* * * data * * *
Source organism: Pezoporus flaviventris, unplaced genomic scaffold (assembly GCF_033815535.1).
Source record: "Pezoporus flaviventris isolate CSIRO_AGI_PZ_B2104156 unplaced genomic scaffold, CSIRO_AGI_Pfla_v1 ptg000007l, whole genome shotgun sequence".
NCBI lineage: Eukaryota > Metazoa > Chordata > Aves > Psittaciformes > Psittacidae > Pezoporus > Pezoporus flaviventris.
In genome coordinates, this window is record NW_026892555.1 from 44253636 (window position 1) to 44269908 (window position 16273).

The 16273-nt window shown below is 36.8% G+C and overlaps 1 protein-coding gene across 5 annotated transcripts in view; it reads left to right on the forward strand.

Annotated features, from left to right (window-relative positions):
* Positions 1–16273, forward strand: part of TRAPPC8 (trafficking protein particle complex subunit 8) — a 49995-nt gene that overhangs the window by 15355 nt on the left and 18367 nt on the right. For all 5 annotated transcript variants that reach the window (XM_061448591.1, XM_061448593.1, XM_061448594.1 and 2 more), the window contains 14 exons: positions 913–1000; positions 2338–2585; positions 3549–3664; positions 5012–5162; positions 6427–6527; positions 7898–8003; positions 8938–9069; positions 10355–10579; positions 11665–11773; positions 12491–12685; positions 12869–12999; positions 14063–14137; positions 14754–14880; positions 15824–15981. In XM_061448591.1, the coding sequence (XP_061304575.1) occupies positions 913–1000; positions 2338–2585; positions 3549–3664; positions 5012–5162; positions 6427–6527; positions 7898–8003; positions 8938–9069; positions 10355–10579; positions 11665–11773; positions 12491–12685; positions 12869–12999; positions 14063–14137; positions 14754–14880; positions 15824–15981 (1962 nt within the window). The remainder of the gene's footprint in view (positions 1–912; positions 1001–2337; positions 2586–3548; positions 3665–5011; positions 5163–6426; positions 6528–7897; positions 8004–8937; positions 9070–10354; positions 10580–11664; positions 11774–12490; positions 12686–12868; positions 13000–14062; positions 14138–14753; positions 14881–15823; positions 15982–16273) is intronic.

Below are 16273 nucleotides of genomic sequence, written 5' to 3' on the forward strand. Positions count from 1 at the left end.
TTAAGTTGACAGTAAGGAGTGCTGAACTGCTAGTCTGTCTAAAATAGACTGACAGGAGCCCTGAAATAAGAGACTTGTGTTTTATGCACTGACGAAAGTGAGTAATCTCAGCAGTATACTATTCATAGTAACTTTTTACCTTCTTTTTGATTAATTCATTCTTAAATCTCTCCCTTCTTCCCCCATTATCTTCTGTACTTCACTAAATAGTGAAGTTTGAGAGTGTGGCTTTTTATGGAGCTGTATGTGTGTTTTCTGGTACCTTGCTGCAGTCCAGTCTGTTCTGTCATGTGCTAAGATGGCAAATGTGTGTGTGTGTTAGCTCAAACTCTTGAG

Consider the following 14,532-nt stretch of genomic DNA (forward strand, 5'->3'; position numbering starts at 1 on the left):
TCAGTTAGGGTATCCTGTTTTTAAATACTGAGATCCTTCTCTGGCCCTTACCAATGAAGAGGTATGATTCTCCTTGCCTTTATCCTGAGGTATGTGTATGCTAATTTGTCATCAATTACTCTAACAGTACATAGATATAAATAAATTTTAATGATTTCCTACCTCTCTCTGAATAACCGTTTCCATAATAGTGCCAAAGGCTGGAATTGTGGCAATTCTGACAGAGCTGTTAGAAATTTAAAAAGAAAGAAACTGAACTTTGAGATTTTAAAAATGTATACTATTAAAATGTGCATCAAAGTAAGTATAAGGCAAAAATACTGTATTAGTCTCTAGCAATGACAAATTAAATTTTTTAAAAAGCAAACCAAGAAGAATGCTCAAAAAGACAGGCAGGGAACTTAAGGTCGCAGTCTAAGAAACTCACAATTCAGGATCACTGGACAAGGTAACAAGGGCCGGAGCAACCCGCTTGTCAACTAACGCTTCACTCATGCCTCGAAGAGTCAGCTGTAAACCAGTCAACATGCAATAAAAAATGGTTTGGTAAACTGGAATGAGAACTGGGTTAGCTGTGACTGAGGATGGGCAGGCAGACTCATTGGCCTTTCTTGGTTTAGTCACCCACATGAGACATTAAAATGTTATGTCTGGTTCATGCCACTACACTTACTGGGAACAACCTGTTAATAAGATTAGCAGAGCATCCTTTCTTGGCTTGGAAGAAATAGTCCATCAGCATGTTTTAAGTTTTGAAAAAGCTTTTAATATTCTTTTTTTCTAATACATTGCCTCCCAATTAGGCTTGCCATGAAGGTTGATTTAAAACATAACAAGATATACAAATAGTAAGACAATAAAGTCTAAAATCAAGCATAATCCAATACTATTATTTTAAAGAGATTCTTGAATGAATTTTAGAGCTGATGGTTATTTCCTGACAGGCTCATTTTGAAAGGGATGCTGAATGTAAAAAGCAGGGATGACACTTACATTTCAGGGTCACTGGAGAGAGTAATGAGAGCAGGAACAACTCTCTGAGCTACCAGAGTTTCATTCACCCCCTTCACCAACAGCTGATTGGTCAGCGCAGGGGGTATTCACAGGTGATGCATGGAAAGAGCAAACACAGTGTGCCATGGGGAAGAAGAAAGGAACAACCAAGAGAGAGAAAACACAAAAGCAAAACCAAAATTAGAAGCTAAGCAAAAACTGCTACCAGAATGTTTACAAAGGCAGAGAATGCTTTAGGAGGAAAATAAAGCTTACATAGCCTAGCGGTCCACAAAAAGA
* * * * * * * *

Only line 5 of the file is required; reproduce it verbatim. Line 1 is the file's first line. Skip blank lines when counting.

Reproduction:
The 16273-nt window shown below is 36.8% G+C and overlaps 1 protein-coding gene across 5 annotated transcripts in view; it reads left to right on the forward strand.